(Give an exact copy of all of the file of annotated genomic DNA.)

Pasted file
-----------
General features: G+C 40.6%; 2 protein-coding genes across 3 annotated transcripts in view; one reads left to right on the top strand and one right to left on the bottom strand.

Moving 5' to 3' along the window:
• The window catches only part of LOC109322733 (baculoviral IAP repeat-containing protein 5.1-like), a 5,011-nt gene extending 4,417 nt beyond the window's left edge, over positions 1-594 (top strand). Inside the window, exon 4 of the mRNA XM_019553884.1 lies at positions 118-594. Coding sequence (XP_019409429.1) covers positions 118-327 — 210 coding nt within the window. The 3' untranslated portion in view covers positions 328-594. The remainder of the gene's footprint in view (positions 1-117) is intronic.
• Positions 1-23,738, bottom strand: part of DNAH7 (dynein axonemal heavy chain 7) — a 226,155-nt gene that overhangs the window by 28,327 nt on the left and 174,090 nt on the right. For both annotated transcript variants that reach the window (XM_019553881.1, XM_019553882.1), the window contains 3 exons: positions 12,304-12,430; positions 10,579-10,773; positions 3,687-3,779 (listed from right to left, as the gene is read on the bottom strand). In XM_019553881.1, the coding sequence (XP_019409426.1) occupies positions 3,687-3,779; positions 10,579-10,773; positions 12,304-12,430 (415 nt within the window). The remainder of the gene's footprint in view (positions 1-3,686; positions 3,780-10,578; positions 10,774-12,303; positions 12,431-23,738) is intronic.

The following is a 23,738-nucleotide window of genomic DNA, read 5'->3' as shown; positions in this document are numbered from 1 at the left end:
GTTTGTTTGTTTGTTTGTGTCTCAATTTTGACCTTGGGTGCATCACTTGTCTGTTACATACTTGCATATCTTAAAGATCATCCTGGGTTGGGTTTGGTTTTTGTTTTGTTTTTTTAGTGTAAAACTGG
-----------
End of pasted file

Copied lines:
General features: G+C 40.6%; 2 protein-coding genes across 3 annotated transcripts in view; one reads left to right on the top strand and one right to left on the bottom strand.

Moving 5' to 3' along the window:
• The window catches only part of LOC109322733 (baculoviral IAP repeat-containing protein 5.1-like), a 5,011-nt gene extending 4,417 nt beyond the window's left edge, over positions 1-594 (top strand). Inside the window, exon 4 of the mRNA XM_019553884.1 lies at positions 118-594. Coding sequence (XP_019409429.1) covers positions 118-327 — 210 coding nt within the window. The 3' untranslated portion in view covers positions 328-594. The remainder of the gene's footprint in view (positions 1-117) is intronic.
• Positions 1-23,738, bottom strand: part of DNAH7 (dynein axonemal heavy chain 7) — a 226,155-nt gene that overhangs the window by 28,327 nt on the left and 174,090 nt on the right. For both annotated transcript variants that reach the window (XM_019553881.1, XM_019553882.1), the window contains 3 exons: positions 12,304-12,430; positions 10,579-10,773; positions 3,687-3,779 (listed from right to left, as the gene is read on the bottom strand). In XM_019553881.1, the coding sequence (XP_019409426.1) occupies positions 3,687-3,779; positions 10,579-10,773; positions 12,304-12,430 (415 nt within the window). The remainder of the gene's footprint in view (positions 1-3,686; positions 3,780-10,578; positions 10,774-12,303; positions 12,431-23,738) is intronic.

The following is a 23,738-nucleotide window of genomic DNA, read 5'->3' as shown; positions in this document are numbered from 1 at the left end:
GTTTGTTTGTTTGTTTGTGTCTCAATTTTGACCTTGGGTGCATCACTTGTCTGTTACATACTTGCATATCTTAAAGATCATCCTGGGTTGGGTTTGGTTTTTGTTTTGTTTTTTTAGTGTAAAACTGG